One of my pastor friends posted these words this week: “Unconfessed sin in the life of the believer is like an open wound that rots progressively and fills the air with such a pungent odor that God’s presence is repelled.  He waits to restore relationship…until the believer has asked him to forgive the sin, cleanse the wound, heal it, and restore the fullness of relationship.”

One of the best examples of keeping short accounts with others happened Wednesday night in the National League Championship Series when Cubs player Anthony Rizzo apologized to the home plate umpire.  Apparently, Rizzo was a bit exasperated when a pitch was called a strike when he thought it was a ball.  He had started to head to first base but had to return to the batter’s box.  When he did, he turned to the ump and said, “My fault on that.”  The umpire responded, “You’re good, bro…No worries.  You’re competing.  I understand.  Don’t worry.  And you know what’s the best of it, you come back and you tell me that.  That’s how good of a guy you are. Are you kidding me?  Thanks.”   Is there anyone you need to go back to today?

As I yield to the Spirit I will experience His power and people should notice

We’ve learned about the Holy Spirit and now we must live by the Holy Spirit.  Galatians 5:25: “If we live by the Spirit, let us also keep in step with the Spirit.”  This is a military term meaning that we’re to march in a straight line, taking our orders only from Him.  As I yield to the Spirit I will experience His power and people should notice.  I like what Francis Chan writes: “I don’t want my life to be explainable without the Holy Spirit.  I want people to look at my life and know that I couldn’t be doing this by my own power.” 

Living by the Spirit

Here then are some ways we can keep in step with the Spirit.

1. Be filled with the Holy Spirit. 

It’s so easy to fill our lives with things that don’t satisfy, isn’t it?  Some of us are drinking deeply of substances that end up controlling us.  Check out Ephesians 5:18: “And do not get drunk with wine, for that is debauchery, but be filled with the Spirit.”  This is a command that literally means, “Keep on being filled with the Spirit.”  I’m reminded of what the great preacher Charles Spurgeon did before he climbed the stairs to the pulpit every time he preached.  For every step he would take, he would say these words, “I believe in the Holy Spirit.”  Ask Him to fill you every day and many times during the day.

2. Be purified by the Holy Spirit. 

The presence of the Holy Spirit should have a purifying affect in our lives.  Before Christ came God’s Spirit dwelt in the tabernacle and now He dwells inside His people and within His church.  If you are born again, your body is now the temple of God!  

God displays His beauty and glory today through believers, and as such, we must treat our bodies carefully and make sure they are dedicated to His purposes.  This is spelled out clearly in 1 Corinthians 6:19-20: “Or do you not know that your body is the temple of the Holy Spirit who is in you, whom you have from God, and you are not your own?  For you were bought at a price; therefore glorify God in your body and in your spirit, which are God’s.”  The way we live should declare to the world that the Holy Spirit is present within us.  Or to say it another way, the world will learn about God based upon the way we are living.  That’s a weighty responsibility and a holy charge.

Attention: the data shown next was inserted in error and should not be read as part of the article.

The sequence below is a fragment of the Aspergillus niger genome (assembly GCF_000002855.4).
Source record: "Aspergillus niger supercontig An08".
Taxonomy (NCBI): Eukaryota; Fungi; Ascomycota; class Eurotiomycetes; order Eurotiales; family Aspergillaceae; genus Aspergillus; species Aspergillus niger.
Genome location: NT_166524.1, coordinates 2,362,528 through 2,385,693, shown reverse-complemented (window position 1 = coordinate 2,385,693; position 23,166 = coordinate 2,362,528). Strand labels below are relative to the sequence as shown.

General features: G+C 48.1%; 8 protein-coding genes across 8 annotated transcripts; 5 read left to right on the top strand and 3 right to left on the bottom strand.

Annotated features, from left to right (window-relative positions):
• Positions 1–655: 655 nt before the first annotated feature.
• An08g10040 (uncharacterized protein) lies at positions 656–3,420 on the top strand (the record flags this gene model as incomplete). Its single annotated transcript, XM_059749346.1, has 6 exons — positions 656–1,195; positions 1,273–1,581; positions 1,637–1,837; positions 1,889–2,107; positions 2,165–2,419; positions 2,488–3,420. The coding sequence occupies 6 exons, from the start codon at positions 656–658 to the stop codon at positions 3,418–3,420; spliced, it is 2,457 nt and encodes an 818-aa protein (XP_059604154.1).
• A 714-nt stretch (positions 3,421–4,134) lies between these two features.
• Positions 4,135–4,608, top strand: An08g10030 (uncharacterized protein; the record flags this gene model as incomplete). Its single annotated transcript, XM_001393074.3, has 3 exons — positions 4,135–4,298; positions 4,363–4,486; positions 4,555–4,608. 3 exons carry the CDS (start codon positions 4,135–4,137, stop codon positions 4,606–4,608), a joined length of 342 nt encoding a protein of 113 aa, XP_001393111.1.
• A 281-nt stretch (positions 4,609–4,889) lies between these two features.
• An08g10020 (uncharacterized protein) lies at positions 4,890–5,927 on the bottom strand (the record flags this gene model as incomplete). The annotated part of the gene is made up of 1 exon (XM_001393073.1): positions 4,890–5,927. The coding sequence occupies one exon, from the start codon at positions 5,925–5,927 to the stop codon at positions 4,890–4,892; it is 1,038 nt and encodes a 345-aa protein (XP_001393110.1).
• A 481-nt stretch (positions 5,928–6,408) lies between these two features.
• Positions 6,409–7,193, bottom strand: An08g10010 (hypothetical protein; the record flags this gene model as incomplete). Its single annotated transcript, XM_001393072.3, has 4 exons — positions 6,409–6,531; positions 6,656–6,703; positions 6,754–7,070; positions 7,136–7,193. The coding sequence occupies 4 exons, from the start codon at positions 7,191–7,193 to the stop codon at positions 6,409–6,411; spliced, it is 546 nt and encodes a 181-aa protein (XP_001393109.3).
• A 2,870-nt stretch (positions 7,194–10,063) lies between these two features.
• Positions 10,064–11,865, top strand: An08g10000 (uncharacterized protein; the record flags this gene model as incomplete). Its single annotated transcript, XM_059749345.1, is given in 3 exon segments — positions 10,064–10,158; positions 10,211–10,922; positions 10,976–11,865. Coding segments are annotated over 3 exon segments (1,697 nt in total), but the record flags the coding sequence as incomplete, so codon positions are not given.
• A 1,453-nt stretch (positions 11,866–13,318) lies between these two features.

God also dwells in His church according to 1 Corinthians 3:16: “Do you not know that you [plural] are God’s temple and that God’s Spirit dwells in you?”

Listen to this quote from Francis Chan: “If it’s true that the Spirit of God dwells in us and that our bodies are the Holy Spirit’s temple, then shouldn’t there be a huge difference between the person who has the Spirit of God living inside of him or her and the person who does not?”  By the way, if you want to go deeper into living by the power of the Holy Spirit, Francis Chan has some video teaching on the “Forgotten God” on Right Now Media.

3. Serve according to the spiritual gifts the Holy Spirit has given you. 

According to 1 Corinthians 12:7, every believer has been given at least one spiritual gift that is to be used to build up the body of Christ: “To each is given the manifestation of the Spirit for the common good.”  Discover the gifts the Holy Spirit has given you and then unleash them for God’s glory and the growth of His church.  

I saw some servants here on Thursday setting up for the Parenting on Purpose seminar (BTW, over 60 attended!).  I went up to Ruth McAnally and asked, “Were you just serving?”  Her answer was quick, “Isn’t that what we’re supposed to do?”  She got me there.

I’m told that we had over 23 babies and toddlers last weekend!  Suzy Crosby, who heads up the Nursery, tells me that we’ve had a “baby boom” and there’s more babies that were just born and others still to be born that are headed to the Nursery soon.  Would you consider serving in this way?

4. Demonstrate the Fruit of the Spirit.


Those things that naturally flow out of us are found in Galatians 5:19-21: “…sexual immorality, impurity and debauchery; idolatry and witchcraft; hatred, discord, jealousy, fits of rage, selfish ambition, dissensions, factions and envy…”  Sounds like the presidential debates, doesn’t it?

It’s important to distinguish between the gift of the Spirit which happens at salvation; the gifts of the Spirit, which have to do with service; and the graces of the Spirit, which relate to Christian character.  Unfortunately we have sometimes elevated the gifts of the Spirit over the graces of the Spirit.  Building Christian character must take precedence over displaying special abilities.